Boris Johnson protesters 'scaring cyclists' claim withdrawn

  • 9 December 2013
  • From the section London
Boris Johnson addressing City Hall
Image caption Mr Johnson announced plans to improve 33 junctions in the capital

Comments due to be made by London's mayor about cycling protesters "scaring" people away from using bikes were withdrawn.

In an early draft speech, Boris Johnson was set to say: "Of course I accept that people want to create pressure for action to get more Londoners cycling.

"But the risk is that the association of cycling with death... may be scaring people away."

At a City Hall event, he instead announced improvements to junctions.

Mr Johnson was due to make the speech at a cycling and haulage event, according to information circulated to the media.

Instead he said: "There is now a growing chorus of voices who say that the cycling revolution has been going too fast and that we should somehow get all these cyclists off the roads, and people look at me in an accusing way.

'Shrinking ambition'

"This analysis grossly exaggerates my messianic abilities. I am a passionate cyclist, but I am not some kind of Pied Pedaller.

"People go by bike because they love to go by bike.

"We must make cycling even safer and wherever accidents take place, we must respond.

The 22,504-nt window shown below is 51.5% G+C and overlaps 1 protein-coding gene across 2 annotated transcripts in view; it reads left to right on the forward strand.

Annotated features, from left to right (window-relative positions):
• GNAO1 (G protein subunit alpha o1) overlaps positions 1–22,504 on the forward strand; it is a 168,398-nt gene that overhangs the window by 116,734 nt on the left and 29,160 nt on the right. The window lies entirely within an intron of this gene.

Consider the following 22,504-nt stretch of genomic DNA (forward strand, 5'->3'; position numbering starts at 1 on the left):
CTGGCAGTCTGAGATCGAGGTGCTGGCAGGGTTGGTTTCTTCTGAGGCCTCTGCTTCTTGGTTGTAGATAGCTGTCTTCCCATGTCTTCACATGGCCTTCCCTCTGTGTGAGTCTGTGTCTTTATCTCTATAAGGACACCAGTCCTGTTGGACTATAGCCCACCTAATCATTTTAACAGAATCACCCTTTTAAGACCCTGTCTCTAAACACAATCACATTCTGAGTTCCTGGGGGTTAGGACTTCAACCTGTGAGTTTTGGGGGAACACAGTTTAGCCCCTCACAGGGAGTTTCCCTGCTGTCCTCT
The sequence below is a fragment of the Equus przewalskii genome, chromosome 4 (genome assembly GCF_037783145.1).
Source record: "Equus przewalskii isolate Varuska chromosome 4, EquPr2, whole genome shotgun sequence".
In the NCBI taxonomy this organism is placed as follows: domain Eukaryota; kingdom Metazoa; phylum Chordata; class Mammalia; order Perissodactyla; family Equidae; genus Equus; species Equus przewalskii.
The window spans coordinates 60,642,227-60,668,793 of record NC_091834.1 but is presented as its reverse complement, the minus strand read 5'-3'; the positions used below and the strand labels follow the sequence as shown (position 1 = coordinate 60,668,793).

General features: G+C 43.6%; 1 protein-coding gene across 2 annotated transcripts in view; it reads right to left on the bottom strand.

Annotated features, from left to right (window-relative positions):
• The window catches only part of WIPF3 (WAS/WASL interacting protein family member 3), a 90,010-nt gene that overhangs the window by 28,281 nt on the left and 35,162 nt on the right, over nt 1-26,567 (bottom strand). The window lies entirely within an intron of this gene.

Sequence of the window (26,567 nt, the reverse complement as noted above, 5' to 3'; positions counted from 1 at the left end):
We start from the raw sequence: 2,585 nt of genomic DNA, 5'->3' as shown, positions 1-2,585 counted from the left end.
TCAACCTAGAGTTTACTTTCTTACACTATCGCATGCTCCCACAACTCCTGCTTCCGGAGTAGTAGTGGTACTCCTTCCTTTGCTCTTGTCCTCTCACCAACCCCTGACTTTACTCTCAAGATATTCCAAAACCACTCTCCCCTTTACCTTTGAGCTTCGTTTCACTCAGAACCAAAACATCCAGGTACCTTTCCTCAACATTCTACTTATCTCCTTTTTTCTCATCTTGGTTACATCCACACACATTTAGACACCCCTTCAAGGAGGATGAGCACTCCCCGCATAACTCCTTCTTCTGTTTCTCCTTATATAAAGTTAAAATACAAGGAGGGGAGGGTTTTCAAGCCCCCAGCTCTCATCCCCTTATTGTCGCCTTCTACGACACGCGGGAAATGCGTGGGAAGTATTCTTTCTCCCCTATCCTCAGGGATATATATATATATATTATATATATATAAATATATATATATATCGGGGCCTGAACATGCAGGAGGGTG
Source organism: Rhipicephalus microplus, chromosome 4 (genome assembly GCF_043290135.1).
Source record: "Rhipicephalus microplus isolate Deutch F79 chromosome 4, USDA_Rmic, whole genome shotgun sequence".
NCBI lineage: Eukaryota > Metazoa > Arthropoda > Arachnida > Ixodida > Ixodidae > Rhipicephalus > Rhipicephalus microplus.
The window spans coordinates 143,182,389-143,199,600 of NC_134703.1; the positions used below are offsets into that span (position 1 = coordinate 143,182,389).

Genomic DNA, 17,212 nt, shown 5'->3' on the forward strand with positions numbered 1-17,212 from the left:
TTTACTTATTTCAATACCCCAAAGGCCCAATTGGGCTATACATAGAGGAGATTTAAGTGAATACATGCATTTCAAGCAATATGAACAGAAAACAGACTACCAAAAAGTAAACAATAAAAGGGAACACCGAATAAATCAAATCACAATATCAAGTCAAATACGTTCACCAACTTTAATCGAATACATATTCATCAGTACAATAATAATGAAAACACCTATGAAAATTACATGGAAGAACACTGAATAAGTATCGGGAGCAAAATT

"We must see what could have been done to prevent them, we must immediately work out what we can do to stop them happening again, and we must address people's fears, well-founded or otherwise."

He also announced 33 London junctions would be improved and he reaffirmed his £913m commitment to improving cycle safety.

Mr Johnson said the police's Operation Safeway, set up to improve road awareness, had in the past few weeks led to 755 cyclists and 1,392 motorists being fined for offences such jumping lights in London.

He also pointed out the number of cyclist deaths is the same as at this point last year, and lower than the year before.

But London Assembly Green Party member Darren Johnson said: "Over two years ago, the mayor promised to urgently overhaul 500 of the capital's most treacherous junctions, but what we are now seeing is the mayor's ambition shrinking as cycle casualties are rising."

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